Treadmill: Alternate 5 minutes of running (at 5 mph, or 8 km/h, or faster) with 5 minutes of walking (at 3.5 to 4 mph, or 5.6 to 6.4 km/h) for a total of 30 to 45 minutes.

Elliptical trainer: Alternate 2 minutes at a high intensity (as hard as you can work while still maintaining good form, posture, and control) with 2 minutes at a moderate intensity for a total of 30 to 45 minutes.

You can change the intervals to suit your needs or how you feel on a particular day.

Perhaps you exercise twice or three times as long as you rest.

Or if you’re not feeling in top shape, switch to twice as much rest as exercise.

“Most important with interval training is to remain consistent,” she writes.

“If you decide to run on the treadmill at a 2:1 work-to-rest ratio, you need to stay true to the intervals and not decide halfway through that you need more time to rest or can wait another minute.

The training benefit comes from the overload that results from the consistency of the ratios.

For example, if you decide that the hard part will take two minutes and your recovery will take one minute, stick with that routine during the entire workout to the best of your ability.”

If you’re more into fartlek sessions, which are designed to break up the monotony of interval training on a track, try these The Top 6 Favourite Fartlek Sessions.

As I recall, Jack and I finished our run, both satisfied with our workouts.

With less cartilage and more arthritis in my right knee, my aerobic training is now limited to the exercycle, where I do 30 minutes of interval training, usually at a 1:1 ratio: after 5 minutes of warm-up at a slow pace, I go hard for 5 minutes, then easy for the next 5, hard for 5, easy for 5, ending with another 5 minutes of cool-down.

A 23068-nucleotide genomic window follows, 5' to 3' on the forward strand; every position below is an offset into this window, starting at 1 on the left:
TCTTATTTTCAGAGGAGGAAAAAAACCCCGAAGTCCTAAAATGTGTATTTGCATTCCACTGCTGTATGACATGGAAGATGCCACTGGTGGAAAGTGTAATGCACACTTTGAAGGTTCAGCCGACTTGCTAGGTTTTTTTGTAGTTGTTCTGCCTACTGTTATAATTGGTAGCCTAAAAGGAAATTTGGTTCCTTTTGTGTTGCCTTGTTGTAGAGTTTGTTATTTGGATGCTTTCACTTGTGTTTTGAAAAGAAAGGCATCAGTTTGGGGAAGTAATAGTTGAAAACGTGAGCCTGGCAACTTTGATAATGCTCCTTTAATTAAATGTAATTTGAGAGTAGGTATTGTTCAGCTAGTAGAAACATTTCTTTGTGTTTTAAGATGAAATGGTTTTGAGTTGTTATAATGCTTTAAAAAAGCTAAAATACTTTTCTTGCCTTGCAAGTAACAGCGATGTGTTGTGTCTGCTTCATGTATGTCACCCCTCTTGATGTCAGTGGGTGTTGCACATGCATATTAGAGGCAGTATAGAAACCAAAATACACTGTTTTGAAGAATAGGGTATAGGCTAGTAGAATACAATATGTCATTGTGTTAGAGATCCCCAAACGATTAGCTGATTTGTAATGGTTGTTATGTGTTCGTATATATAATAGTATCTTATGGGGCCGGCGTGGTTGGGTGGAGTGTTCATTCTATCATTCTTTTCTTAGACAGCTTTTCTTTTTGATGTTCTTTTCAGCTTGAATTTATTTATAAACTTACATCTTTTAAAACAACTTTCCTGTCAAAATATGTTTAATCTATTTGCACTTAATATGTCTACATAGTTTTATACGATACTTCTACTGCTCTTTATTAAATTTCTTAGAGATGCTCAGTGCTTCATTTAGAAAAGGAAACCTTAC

“Don’t Hit My Balls” – How Young Male Athletes Can Preserve Their Fertility

“Don’t hit my balls. I want to have kids!”

I heard one of my son’s high school varsity soccer teammates shout this as he took his place in “the wall” to stop an opponent’s free kick at the goal.

At least he knew that testicular trauma could lead to fertility problems.

Most young men don’t know about the effects of damage of the male genitals and possible problems with having a child later in life.

The first installment from the American Fertility Association’s Male Reproductive Health Alliance (MRHA) features Dr. Ajay Nangia, Associate Professor of Urology at the University of Kansas Medical Center, addressing the topic of male fertility and sports activities.

Dr. Nangia notes that blunt trauma, such as being hit by a bat, ball or hockey puck in the genitals without breaking though the skin, accounts for most of the testicular injuries that send young men to the emergency room.

Yet, only about half of the men playing sports wear genital protection, such as a cup, during sports.

Dr. Nangia emphasizes the need for self-examinations for testicular cancer.

He is a big believer in preparticipation physical exams for all young athletes to check for testicular damage and hernias.

And he notes that while Lance Armstrong survived testicular cancer he really waited too long for the diagnosis and that’s why his cancer spread.

“Overall, sporting activities highlight the need to discuss men’s health issues at preparticipation physicals at all levels but also in schools from an early age,” writes Dr. Nangia.

“Sports also highlight the need to re-iterate education and protection of the male genitals during sports.

At present, there is a lack of adequate information provided to young men and also inadequate technology to make such protection comfortable to wear.

More work is needed to educate sports equipment companies and sporting leagues of the importance of this issue.

Great advances have been made with bike seats through better knowledge and health promotion, now it is time to improve other genital protection.

We urge boys and men who participate in sports on a regular basis to help and educate themselves to ensure a successful reproductive life and good long-term men’s health.”

Back to the game: With their hands covering their crotches, the young soccer players sighed in relief as the opponent’s kick went well over their heads, and they turned to play on.